Could social media hygiene soothe us and bring joy?

White female with cropped short dark hair wearing a colourful headscarf looking thoughtful.

Wash your hands. Wear a mask. Keep your distance. Mind your tweets!

I’m not suggesting Twitter use is deadly, though my relationship with the platform has begun to feel like it could be terminal. Lately I log on and wonder what’s happened to us all? There’s a lot to rage about and to feel fearful of I know, but increasingly it feels like everyone is shouting at me. I can’t welcome visitors to my home, but I’m sure if I could they wouldn’t rant in my face. So why am I hooked on opening a social media platform where people do? Well, I’ve used Twitter for a long time and enjoyed the benefits of accessible online connection as a disabled person. It would be devastating to lose it.

So I’m keen to reconnect to what I’ll call #goodtwitter

The question is how? Filtering brings relief from some specific topics. I no longer see tweets that mention Brexit for example, and I’ve muted over 5,000 accounts by simply using the mute button like a duster whenever I log on. When you have challenges processing text it’s useless trying to read all the retweets (RTs) littering your timeline. I now wonder whether we ever genuinely consider our followers timelines when we share the content via the handy, not to say addictive, RT button.

So I’ve also begun to do just that. Pausing to think about my own needs I’m able to think of others. I want to say sorry for some of my appalling lapses in thoughtfulness too! Looking back I can see how the platform groomed me to spread content indiscriminately, with good intentions but annoyingly so, and possibly disablingly so too.

So what can we do? So much content these days can feel vital and urgent, and we’re moved to consume and share it. We’re also moved to console and entertain. These impulses are good, laudable even. So what’s the deal when we log on and can’t cope with the noise of our collective impulse to share at this moment of global crisis? Surely we have to own that there’s just too much of it and it’s not helpful.

My personal Twitter use is down to me. I could use Tweetdeck for example, but while I enjoy the sense of order for a day or two I can’t manage multiple columns in the long run. I have a neurological condition which affects my ability to maintain ‘binocular focus’. I need to scroll a single column.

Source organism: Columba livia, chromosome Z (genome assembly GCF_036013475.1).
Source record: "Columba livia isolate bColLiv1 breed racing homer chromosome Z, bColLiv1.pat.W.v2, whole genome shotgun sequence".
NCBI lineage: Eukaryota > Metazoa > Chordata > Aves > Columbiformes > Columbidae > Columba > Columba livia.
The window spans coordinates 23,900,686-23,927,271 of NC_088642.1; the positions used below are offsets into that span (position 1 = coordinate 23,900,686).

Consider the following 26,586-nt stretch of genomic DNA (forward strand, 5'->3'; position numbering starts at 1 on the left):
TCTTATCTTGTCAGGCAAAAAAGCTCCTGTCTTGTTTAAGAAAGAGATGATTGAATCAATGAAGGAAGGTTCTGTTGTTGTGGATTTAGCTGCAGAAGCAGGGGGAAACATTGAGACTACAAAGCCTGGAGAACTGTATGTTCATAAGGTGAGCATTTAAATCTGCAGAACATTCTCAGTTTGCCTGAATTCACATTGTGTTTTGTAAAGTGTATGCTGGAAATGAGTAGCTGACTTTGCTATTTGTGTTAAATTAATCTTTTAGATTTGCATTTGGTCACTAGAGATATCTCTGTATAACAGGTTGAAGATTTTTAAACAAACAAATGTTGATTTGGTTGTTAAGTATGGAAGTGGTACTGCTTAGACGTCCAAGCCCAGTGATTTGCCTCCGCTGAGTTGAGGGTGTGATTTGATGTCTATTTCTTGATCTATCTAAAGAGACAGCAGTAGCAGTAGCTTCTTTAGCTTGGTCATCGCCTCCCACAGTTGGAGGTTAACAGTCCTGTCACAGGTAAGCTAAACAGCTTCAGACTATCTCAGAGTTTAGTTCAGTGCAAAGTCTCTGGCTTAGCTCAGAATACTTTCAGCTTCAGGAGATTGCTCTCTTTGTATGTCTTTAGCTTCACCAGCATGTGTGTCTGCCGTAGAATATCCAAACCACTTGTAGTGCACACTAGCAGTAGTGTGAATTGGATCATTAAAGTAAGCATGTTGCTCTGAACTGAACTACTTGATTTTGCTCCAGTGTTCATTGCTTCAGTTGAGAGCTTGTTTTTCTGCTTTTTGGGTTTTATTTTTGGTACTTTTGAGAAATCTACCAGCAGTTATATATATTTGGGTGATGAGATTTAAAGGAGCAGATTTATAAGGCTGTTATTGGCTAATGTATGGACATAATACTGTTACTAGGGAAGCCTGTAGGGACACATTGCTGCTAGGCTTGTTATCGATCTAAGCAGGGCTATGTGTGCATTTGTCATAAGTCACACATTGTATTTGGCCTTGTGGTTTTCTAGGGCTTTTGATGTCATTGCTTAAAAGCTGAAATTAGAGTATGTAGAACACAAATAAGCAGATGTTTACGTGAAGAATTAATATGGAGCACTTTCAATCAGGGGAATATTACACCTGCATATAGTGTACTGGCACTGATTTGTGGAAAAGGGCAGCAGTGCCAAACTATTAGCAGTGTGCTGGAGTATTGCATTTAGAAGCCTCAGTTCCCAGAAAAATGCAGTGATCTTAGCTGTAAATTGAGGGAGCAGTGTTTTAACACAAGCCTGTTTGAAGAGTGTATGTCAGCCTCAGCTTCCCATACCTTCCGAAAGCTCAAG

Twitter’s modus operandi addicts us to chasing and following content, and following too many accounts is also a common problem. This takes time and focus to undo, and can create social anxiety. Accounts are people, after all, and the social etiquette of Twitter following and unfollowing can feel fraught – especially for those of us with different social orientations.

Following over a thousand accounts whose RTs spill into my timeline is a ludicrous proposition in terms of processing time. It’s all my own doing! Muting content has become essential, and while time consuming in itself, it satisfies the part of my brain which assiduously patrols the Tupperware cupboard. This cupboard is sacrosanct, and I can’t rest if lids aren’t snapped safely on and the Tupperware is not neatly stacked in shape and size order.

My ambition is to log on to the joy and tranquility of a well kept Tupperware cupboard, so to speak. A tall order, I know! I want to be a good follow too, so I’m practicing Twitter hygiene. I’m not proselytising – you do it your way and I’ll do it mine – but if you read this I hope you might stop and think for a moment. Do you enjoy Twitter? Is your RT strictly necessary? Vent by all means if it helps you, share if you simply must, but when was the last time you had a decent conversation or felt soothed on Twitter?

In a wider sense, my question is what do we actually need at this time? What’s genuinely helpful? What could be the most beneficial use for each one of us (and it will be different of course) of this social media platform? Ultimately, it’s up to us who we follow, we do have control, and we can create #goodtwitter timelines for ourselves if we invest the time and thought required.

I’m autistic so I quite like clear rules of engagement. The following are my simple to use top 6 Twitter hacks in case they’re helpful.

1. I no longer share the content of organisations with large platforms. How many times do you need the same content peppering your timeline?

2. I’ve adopted a 1 retweet a day rule. I don’t want to litter my followers’ timelines with too much content. 1 a day seems adequate. If I RT twice in one day for any reason I’ve decided I won’t RT on the following day.

3. Serial retweeting within a short timeframe is #justno. People who log on to Twitter for a bit have an RT fest and log off again are the ultimate (unwitting) Twitter bugs. I’ve been there and done it myself. So I’m not judging, but you may as well chuck a series of banana skins on my path. For me it’s time spent muting your RTs and dealing with the ads the enraged Twitter algorithm sends my way to punish me for muting content. Eventually I’ll mute the user. My time is important to me.

4. I’ve cut back my own tweets. Fewer more considered posts with an emphasis on visual content is my current preference. I struggle to find words since the pandemic, but I find I can speak by sharing images.

5. I plan to mute content until my timeline amplifies the voices I need to hear in this moment. I know #goodtwitter is there – you just got buried in the noise.

6. I plan to try an ad blocker app. As I hinted earlier muting throws Twitter into a rage and the adds multiply exponentially. It’s awful.

I think that’s all. This blog post could have been a Twitter thread but I didn’t want to litter your timeline.

I will share my blog post sparingly. Despite the importance of this message to me, it’s the least I can do.

Published by soniaboue

I am an artist.

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